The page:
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Iran-Aligned Senior Commander of Iraq’s Hezbollah Shot Dead | ASHARQ AL-AWSAT English Archive 2005 -2017
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Iraqi policemen stand guard at Basra railway station in Basra, southeast of Baghdad, May 13, 2014. China has recently delivered two brand new diesel trains to Iraq. The trains are the first of a fleet of ten trains to be delivered by China in stages within a year in accordance with a deal signed by the Iraqi Republic Railways with China in 2012 as part of an ambitious plan to modernise and upgrade the country’s dilapidated railway system. REUTERS/Essam Al-Sudani

Baghdad – Kata’ib Hezbollah Secretary General Bassam al-Safi, based in the Iraqi city of Basra, was shot dead Wednesday evening. Iraqi Prime Minister Haider al-Abadi said that the assassination was staged by a dicey group aiming to provoke national strife.

Kata’ib Hezbollah is a predominantly Shi’ite Iran-aligned group largely based in central and southern Iraq. Iraq’s Hezbollah (not to be confused with the Lebanon-based Shi’ite movement of the same name) is a paramilitary group fighting along with the Popular Mobilization Forces (PMF), an umbrella of pro-government — mainly Shi’ite — fighting groups.

The contingent assassination of Safi was carried out by unidentified gunmen who opened fire at the car he was traveling in at the Hayaniya neighborhood, located in central Basra.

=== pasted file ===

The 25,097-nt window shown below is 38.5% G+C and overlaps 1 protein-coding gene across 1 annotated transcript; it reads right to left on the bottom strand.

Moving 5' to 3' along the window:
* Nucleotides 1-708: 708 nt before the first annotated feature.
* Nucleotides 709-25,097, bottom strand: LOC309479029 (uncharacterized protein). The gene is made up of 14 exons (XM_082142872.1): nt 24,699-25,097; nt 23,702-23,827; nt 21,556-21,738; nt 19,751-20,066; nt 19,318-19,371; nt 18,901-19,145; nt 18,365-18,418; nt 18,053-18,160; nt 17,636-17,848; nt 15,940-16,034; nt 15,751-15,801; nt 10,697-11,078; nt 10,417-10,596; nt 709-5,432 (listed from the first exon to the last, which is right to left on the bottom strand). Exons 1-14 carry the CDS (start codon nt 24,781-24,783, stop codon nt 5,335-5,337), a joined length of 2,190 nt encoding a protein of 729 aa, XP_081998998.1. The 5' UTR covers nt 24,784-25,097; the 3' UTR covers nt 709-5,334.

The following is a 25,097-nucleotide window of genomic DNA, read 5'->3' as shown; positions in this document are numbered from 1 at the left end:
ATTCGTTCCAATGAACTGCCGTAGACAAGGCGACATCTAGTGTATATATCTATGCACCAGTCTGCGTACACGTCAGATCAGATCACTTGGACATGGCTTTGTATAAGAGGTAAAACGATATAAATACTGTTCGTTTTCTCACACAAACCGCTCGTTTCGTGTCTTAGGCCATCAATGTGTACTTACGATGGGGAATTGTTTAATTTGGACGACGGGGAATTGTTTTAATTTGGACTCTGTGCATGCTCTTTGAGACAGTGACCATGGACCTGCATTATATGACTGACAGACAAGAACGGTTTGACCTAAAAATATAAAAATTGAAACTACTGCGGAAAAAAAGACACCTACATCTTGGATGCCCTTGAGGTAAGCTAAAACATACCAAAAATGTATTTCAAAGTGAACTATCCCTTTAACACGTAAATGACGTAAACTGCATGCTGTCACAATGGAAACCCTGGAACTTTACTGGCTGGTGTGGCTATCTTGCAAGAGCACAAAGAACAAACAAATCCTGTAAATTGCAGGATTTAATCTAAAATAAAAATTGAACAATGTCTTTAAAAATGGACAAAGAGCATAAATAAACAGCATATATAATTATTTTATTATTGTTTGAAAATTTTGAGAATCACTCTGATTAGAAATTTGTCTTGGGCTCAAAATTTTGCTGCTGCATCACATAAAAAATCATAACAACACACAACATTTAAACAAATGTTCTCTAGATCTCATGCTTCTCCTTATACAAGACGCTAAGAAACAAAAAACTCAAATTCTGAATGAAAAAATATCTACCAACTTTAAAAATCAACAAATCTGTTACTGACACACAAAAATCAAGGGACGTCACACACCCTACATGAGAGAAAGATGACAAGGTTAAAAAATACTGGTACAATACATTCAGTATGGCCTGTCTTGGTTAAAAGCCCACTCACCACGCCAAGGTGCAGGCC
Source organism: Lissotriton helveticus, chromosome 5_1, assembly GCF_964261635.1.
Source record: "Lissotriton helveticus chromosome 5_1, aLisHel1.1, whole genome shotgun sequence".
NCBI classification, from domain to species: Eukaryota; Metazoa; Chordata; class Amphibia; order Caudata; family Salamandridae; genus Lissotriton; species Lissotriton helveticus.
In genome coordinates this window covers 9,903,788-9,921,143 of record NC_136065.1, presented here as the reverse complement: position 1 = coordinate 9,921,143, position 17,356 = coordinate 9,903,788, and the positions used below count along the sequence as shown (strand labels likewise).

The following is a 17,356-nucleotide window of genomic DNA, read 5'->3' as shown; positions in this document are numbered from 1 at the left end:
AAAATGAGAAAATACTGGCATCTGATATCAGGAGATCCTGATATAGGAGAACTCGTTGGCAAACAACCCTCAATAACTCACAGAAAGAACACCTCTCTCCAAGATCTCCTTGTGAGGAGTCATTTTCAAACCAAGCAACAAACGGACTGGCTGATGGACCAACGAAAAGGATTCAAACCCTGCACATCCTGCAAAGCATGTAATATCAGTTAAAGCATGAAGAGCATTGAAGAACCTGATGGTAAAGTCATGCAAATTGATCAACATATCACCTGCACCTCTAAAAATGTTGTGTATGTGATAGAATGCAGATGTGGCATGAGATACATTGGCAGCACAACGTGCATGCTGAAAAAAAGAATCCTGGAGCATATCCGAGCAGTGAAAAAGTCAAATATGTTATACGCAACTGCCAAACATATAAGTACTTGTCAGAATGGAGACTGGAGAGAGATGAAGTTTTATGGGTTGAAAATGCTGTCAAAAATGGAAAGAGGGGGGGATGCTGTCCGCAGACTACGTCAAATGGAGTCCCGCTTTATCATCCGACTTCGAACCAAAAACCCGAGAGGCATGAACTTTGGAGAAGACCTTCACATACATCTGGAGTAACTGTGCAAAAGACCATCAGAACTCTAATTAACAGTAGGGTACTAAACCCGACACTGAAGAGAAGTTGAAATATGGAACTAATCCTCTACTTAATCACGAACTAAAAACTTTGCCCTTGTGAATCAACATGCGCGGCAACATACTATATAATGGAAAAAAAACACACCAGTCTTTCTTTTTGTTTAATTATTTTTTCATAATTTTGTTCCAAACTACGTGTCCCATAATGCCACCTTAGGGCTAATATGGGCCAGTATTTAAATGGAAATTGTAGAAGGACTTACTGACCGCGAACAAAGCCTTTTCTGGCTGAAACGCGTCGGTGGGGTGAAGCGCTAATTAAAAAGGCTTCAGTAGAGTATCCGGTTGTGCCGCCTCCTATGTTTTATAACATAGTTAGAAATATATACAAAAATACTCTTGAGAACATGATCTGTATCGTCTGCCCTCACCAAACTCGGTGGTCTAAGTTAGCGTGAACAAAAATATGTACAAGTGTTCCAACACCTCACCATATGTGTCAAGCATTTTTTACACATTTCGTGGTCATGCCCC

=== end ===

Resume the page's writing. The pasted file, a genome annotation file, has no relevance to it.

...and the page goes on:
Safi is an ex-member of the city’s local board and security committee. Kata’ib Hezbollah anchored itself as an independent entity in Basra in 2006, getting greatly involved with an Iran-backed paramilitary group, the PMF.

PMF fighters joined forces with Iraqi army soldiers and Kurdish Peshmerga forces in a major operation which launched on October 17, 2016 to retake the strategic northern city of Mosul from ISIS ultra-hardliners.

Kata’ib Hezbollah’s units partook in the Iraqi offensive launched against terror group ISIS, Basra sources said.

Chairman of the Basra security committee Jabbar al-Saadi, did not rule out that Safi’s assassination being a result of his fighting role within PMF factions.

“At least 22 influential parties and political blocs exist in Basra, all of which partake in a rivalry. Regrettably, the tense competition affects Basra’s state of affairs,” Saadi told Asharq Al-Awsat.

No group has yet claimed responsibility for the assassination. However, Basra is completely under the control of several Shi’ite militant organizations, each vying for a greater share of power and influence at the expense of one another. The assassination could therefore be one militia attacking another.

Daily occurring security breaches were admitted by Saadi.